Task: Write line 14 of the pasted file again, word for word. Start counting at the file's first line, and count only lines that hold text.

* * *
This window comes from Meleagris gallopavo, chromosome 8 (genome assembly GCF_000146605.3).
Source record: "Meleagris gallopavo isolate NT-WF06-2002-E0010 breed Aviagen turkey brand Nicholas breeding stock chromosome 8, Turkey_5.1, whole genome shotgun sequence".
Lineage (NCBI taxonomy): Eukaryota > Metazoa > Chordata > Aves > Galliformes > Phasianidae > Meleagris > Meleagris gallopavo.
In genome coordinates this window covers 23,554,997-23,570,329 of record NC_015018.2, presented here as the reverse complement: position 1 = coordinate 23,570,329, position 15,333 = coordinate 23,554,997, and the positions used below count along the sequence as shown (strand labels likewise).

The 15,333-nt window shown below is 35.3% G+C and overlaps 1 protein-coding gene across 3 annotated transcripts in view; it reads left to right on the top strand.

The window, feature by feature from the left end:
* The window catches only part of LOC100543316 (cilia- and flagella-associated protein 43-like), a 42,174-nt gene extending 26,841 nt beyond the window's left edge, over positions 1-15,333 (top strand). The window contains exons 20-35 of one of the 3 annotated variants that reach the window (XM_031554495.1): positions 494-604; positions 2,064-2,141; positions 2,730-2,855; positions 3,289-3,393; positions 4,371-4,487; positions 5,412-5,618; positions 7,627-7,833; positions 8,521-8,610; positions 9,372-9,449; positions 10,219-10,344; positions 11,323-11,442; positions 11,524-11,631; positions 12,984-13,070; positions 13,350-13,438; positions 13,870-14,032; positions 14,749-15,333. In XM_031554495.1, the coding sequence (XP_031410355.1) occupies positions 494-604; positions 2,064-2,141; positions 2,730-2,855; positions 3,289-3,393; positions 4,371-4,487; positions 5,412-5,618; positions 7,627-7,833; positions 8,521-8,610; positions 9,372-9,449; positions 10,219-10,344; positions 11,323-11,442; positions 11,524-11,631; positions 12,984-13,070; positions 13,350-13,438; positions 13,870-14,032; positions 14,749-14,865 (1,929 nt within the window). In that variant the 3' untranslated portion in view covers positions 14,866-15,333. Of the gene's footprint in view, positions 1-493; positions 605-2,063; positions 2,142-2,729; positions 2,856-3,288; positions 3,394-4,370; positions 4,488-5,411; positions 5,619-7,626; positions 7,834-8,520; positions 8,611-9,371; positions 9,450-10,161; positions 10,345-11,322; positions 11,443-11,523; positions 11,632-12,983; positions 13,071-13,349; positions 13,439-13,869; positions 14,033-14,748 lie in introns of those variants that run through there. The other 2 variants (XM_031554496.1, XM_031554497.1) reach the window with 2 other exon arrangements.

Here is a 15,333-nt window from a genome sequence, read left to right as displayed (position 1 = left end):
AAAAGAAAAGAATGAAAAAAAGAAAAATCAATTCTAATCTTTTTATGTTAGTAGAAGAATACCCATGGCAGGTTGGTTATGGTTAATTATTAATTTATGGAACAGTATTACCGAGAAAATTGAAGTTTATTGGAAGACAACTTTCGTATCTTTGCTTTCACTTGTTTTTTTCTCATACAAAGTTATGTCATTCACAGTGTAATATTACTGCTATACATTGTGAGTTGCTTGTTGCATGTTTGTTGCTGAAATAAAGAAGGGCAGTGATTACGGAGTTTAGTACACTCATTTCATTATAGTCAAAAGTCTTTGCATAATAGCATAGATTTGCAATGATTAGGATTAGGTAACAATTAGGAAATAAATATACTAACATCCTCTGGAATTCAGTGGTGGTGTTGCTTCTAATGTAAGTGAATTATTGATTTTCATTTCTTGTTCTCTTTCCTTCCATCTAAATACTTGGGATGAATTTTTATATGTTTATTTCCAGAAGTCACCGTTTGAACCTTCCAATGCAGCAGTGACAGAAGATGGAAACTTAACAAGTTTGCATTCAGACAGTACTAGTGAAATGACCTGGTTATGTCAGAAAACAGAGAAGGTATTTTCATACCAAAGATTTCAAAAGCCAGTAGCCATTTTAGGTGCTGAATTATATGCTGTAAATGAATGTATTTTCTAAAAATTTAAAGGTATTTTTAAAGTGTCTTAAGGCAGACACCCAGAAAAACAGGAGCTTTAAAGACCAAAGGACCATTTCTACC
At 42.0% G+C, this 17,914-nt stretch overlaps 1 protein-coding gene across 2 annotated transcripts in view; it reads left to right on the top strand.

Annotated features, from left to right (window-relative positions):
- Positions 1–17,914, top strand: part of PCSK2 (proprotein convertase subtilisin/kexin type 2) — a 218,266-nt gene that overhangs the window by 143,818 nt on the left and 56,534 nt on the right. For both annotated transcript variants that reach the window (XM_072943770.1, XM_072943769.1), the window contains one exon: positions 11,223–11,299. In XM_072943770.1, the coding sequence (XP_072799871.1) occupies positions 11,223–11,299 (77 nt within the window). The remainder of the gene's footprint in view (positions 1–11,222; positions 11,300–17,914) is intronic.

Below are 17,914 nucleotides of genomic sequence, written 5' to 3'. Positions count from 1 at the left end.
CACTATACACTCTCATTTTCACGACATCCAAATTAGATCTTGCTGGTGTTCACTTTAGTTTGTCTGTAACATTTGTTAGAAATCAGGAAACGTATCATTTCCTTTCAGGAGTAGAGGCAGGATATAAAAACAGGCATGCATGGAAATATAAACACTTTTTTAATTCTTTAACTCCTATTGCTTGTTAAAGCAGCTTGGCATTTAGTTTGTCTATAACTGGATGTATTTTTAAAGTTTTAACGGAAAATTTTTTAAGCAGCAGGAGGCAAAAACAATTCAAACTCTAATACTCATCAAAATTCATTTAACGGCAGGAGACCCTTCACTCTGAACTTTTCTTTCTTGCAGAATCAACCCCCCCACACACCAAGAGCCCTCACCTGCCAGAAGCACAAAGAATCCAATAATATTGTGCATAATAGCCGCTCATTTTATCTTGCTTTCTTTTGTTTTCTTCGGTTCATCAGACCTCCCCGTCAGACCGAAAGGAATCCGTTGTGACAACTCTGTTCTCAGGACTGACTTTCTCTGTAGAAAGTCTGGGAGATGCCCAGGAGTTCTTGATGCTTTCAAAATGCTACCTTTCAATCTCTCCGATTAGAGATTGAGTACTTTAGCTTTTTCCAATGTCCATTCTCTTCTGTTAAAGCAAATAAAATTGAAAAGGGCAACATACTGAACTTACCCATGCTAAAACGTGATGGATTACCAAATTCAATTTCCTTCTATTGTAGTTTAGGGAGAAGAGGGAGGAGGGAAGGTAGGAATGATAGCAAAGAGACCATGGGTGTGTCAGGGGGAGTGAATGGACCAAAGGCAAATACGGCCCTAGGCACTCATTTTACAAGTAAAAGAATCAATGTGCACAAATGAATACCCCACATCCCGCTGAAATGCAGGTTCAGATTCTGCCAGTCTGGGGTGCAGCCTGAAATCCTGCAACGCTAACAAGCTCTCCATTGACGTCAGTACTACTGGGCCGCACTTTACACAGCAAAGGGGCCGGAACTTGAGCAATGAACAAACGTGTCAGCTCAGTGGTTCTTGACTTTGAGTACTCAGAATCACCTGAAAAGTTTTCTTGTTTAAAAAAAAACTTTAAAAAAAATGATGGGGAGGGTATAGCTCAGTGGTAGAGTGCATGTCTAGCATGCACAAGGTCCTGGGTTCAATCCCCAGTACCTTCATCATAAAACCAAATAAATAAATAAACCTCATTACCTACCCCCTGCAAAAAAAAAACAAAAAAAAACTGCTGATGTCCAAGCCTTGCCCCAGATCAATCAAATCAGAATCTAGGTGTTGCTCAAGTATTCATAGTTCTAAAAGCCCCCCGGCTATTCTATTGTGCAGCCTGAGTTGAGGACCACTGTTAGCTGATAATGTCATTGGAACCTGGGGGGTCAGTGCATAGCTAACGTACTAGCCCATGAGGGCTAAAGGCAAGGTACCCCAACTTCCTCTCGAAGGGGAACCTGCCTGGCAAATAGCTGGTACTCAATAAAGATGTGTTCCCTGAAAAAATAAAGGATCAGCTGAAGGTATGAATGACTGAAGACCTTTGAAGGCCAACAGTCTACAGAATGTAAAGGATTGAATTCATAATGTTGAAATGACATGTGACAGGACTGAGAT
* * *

CACTATACACTCTCATTTTCACGACATCCAAATTAGATCTTGCTGGTGTTCACTTTAGTTTGTCTGTAACATTTGTTAGAAATCAGGAAACGTATCATTTCCTTTCAGGAGTAGAGGCAGGATATAAAAACAGGCATGCATGGAAATATAAACACTTTTTTAATTCTTTAACTCCTATTGCTTGTTAAAGCAGCTTGGCATTTAGTTTGTCTATAACTGGATGTATTTTTAAAGTTTTAACGGAAAATTTTTTAAGCAGCAGGAGGCAAAAACAATTCAAACTCTAATACTCATCAAAATTCATTTAACGGCAGGAGACCCTTCACTCTGAACTTTTCTTTCTTGCAGAATCAACCCCCCCACACACCAAGAGCCCTCACCTGCCAGAAGCACAAAGAATCCAATAATATTGTGCATAATAGCCGCTCATTTTATCTTGCTTTCTTTTGTTTTCTTCGGTTCATCAGACCTCCCCGTCAGACCGAAAGGAATCCGTTGTGACAACTCTGTTCTCAGGACTGACTTTCTCTGTAGAAAGTCTGGGAGATGCCCAGGAGTTCTTGATGCTTTCAAAATGCTACCTTTCAATCTCTCCGATTAGAGATTGAGTACTTTAGCTTTTTCCAATGTCCATTCTCTTCTGTTAAAGCAAATAAAATTGAAAAGGGCAACATACTGAACTTACCCATGCTAAAACGTGATGGATTACCAAATTCAATTTCCTTCTATTGTAGTTTAGGGAGAAGAGGGAGGAGGGAAGGTAGGAATGATAGCAAAGAGACCATGGGTGTGTCAGGGGGAGTGAATGGACCAAAGGCAAATACGGCCCTAGGCACTCATTTTACAAGTAAAAGAATCAATGTGCACAAATGAATACCCCACATCCCGCTGAAATGCAGGTTCAGATTCTGCCAGTCTGGGGTGCAGCCTGAAATCCTGCAACGCTAACAAGCTCTCCATTGACGTCAGTACTACTGGGCCGCACTTTACACAGCAAAGGGGCCGGAACTTGAGCAATGAACAAACGTGTCAGCTCAGTGGTTCTTGACTTTGAGTACTCAGAATCACCTGAAAAGTTTTCTTGTTTAAAAAAAAACTTTAAAAAAAATGATGGGGAGGGTATAGCTCAGTGGTAGAGTGCATGTCTAGCATGCACAAGGTCCTGGGTTCAATCCCCAGTACCTTCATCATAAAACCAAATAAATAAATAAACCTCATTACCTACCCCCTGCAAAAAAAAAACAAAAAAAAACTGCTGATGTCCAAGCCTTGCCCCAGATCAATCAAATCAGAATCTAGGTGTTGCTCAAGTATTCATAGTTCTAAAAGCCCCCCGGCTATTCTATTGTGCAGCCTGAGTTGAGGACCACTGTTAGCTGATAATGTCATTGGAACCTGGGGGGTCAGTGCATAGCTAACGTACTAGCCCATGAGGGCTAAAGGCAAGGTACCCCAACTTCCTCTCGAAGGGGAACCTGCCTGGCAAATAGCTGGTACTCAATAAAGATGTGTTCCCTGAAAAAATAAAGGATCAGCTGAAGGTATGAATGACTGAAGACCTTTGAAGGCCAACAGTCTACAGAATGTAAAGGATTGAATTCATAATGTTGAAATGACATGTGACAGGACTGAGAT